Smothered tempeh with wheat-free mushroom gravy

I’ve spent too many Thanksgivings eating too much mashed potatoes. After skipping the family dinner one year to cook a Tofurky with a friend, I realized what my meals had been missing: flavor. Thus, I’ve spent the last couple Thanksgivings trying to perfect gravy— both vegetarian and gluten-free.

The trick to vegan wheat-free gravy lies in a couple of things: good flour choices and something savory to saute your veggie butter in, like portobello mushrooms and shallots. A splash of red wine or cooking sherry will help as well.

As for flour, I’ve tried a few different kinds. Arrowroot flour has a good flavor, but can turn rather gelatinous. White rice flour is also good, but tends to be runny. This year, I tried something new, and was really happy with the results: a mix of brown rice flour and chickpea flour. The chickpea flour gave it a nice protein heft, and the brown rice flour a rich brown color.

Baked tempeh slices seem more festive than tofu— also, tempeh is less processed. Make sure your tempeh is gluten-free (West Soy has gluten in some of their tempehs.)  I used tempeh made by the Ypsilanti Food Co-op. And yes, both Tofurky and other vegetarian options, like Gardein’s, tend to be full of wheat.

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Ingredients (tempeh)

1/2 lb of tempeh (or more, depending on how many folks you’re feeding!)

1 to 2 cups vegetable stock

fresh rosemary

1 tsp sage

salt and pepper to taste

Frozen tempeh.

Frozen tempeh.

  1. If the tempeh is frozen, let thaw on the counter for a few hours.
  2. Once tempeh is thawed, remove from package and slice into 1” rectangles.
  3. Put the tempeh into a baking dish, and fill until just covered with vegetable stock. Stir in sage, salt, pepper, and rosemary.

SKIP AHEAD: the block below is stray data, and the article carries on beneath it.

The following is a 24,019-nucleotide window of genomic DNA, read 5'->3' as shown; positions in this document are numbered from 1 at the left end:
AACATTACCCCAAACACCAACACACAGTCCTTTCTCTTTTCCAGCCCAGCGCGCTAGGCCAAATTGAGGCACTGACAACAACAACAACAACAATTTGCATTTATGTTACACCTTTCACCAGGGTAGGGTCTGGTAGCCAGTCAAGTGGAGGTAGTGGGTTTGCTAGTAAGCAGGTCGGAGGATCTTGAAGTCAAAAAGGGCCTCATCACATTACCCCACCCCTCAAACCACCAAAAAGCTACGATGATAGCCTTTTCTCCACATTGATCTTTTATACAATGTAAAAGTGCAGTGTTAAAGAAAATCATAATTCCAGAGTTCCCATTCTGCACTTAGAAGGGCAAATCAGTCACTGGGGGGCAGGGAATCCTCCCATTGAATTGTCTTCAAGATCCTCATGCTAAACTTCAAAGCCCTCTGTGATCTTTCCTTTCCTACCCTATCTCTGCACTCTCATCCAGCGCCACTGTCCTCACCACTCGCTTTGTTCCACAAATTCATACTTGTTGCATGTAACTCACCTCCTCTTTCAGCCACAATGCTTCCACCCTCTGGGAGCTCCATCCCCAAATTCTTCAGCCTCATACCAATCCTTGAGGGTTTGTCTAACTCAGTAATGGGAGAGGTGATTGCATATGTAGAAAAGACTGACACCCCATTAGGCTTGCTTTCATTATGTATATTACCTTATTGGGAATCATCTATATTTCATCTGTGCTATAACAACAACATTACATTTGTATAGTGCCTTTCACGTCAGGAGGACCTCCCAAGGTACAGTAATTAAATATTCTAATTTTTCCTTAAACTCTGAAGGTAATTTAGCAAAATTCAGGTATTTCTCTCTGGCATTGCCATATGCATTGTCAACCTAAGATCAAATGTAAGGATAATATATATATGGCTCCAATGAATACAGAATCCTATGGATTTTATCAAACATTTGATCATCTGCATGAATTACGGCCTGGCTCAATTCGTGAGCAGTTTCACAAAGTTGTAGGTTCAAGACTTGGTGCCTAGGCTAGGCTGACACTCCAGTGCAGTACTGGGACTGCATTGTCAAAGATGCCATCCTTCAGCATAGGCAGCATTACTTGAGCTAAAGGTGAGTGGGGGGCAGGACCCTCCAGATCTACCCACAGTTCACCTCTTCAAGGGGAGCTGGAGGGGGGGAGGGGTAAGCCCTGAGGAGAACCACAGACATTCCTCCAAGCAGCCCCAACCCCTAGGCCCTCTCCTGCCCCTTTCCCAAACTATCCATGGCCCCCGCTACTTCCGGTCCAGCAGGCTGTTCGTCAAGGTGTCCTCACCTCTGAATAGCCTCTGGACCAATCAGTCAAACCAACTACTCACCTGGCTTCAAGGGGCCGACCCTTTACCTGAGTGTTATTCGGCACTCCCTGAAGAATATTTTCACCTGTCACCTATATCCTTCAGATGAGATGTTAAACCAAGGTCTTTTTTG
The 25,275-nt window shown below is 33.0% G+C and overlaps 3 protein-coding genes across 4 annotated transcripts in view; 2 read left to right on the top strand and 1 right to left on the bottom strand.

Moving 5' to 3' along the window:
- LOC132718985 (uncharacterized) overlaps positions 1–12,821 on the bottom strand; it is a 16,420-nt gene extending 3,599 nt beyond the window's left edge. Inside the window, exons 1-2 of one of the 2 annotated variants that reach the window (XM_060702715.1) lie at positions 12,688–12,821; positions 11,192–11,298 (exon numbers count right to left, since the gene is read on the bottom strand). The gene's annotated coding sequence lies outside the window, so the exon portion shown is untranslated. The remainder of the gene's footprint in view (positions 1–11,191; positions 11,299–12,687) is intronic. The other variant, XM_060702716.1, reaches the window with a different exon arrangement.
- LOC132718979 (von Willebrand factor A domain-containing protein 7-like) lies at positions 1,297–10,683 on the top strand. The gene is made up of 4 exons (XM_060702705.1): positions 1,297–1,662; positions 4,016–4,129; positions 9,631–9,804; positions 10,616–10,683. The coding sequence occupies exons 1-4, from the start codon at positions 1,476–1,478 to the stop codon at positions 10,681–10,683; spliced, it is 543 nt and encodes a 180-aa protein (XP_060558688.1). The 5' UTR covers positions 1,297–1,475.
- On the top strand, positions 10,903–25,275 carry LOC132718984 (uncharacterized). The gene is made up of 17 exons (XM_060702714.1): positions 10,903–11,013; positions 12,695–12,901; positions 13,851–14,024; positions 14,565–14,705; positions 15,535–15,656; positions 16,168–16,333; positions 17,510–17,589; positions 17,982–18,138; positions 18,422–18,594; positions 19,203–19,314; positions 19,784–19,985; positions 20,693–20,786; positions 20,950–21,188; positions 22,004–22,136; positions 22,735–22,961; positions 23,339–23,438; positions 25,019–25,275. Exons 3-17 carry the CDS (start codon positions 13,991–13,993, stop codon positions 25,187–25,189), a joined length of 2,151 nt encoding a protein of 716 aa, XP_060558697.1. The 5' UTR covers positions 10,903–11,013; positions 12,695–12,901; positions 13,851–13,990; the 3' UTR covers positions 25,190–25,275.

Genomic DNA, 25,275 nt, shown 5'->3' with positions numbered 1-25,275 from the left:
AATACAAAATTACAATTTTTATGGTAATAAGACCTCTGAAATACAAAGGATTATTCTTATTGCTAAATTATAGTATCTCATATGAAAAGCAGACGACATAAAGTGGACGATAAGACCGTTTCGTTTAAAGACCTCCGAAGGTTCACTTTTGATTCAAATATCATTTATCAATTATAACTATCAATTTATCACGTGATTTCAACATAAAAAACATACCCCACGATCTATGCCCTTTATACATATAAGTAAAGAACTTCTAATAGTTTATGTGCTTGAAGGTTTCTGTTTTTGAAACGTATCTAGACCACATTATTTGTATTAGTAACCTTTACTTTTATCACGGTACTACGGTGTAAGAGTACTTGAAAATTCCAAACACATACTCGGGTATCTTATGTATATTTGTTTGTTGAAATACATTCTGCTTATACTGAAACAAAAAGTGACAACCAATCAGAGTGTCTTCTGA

4. Thawed, chopped and seasoned.

    Thawed, chopped and seasoned.

  5. Let soak for at least one hour.
  6. Bake at 400 degrees for about 20 minutes. Tempeh doesn’t need a lot of time to cook; these steps are to make sure the tempeh is moist and flavorful. (Tempeh tends to be a bit dry on its own.)
  7. Let cool, and then remove from the stock.
Baked and awaiting gravy.

Baked and awaiting gravy.

Ingredients (gravy)

2 cups baby portobello bell mushrooms, diced

1/2 onion, diced

2 cups vegetable stock or broth

1 tbsp chickpea flour

2 tbsp brown rice flour

1 table spoon vegan butter (I use Earth Balance)

olive oil

1 tsp sage

1 tsp rosemary

1 tsp thyme

ingredients

  1. Saute the mushrooms, onions and seasonings (sage, rosemary and thyme) in olive oil until brown.
  2. Put the vegetable stock in a pan, and put the heat on low. (It’s easier to add warm stock to the flour and butter.)

    Sauteing while the stock simmers.

    Sauteing while the stock simmers.

  3. While the mushrooms are browning, measure and mix your flours together.
  4. Add the vegan butter, and let melt.

    Melty butter.

    Melty butter.

  5. Add 1 1/2 tbsp of the flour to the pan. Stir it in quickly.
  6. Keep stirring the flour until it begins to brown. It’s easy to burn the flour at this point, so be careful.

    The flour is starting to brown...

    The flour is starting to brown…

  7. Once the flour starts to brown, add 1/2 cup of the stock. Stir thoroughly.
  8. Slowly, add the rest of the stock, whisking to make sure no lumps form.

    Flour and broth mixed...

    Flour and broth mixed…

  9. Add the rest of the flour, whisking constantly. This is a good time to taste and make sure you added enough seasonings.
  10. When the gravy starts to solidify, take it off the heat.

    And voila!

    And voila!

  11. Top your tempeh with gravy and enjoy!
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2 responses to “Smothered tempeh with wheat-free mushroom gravy

  1. Sounds likes a great GF veg main. We’re planning on a lentil-grain loaf with mushroom sauce for ours. Somehow I never seem to be able to turn up a brand of tempeh that doesn’t warn about possible wheat cross-contamination. Maybe it’s still safe, but I usually stay away anyway. Sad, because I love it! Have a great Thanksgiving.

    • Oo, lentils are another favorite of mine. I was surprised how many tempeh companies have wheat issues. Thanks your comment— and enjoy your Thanksgiving!

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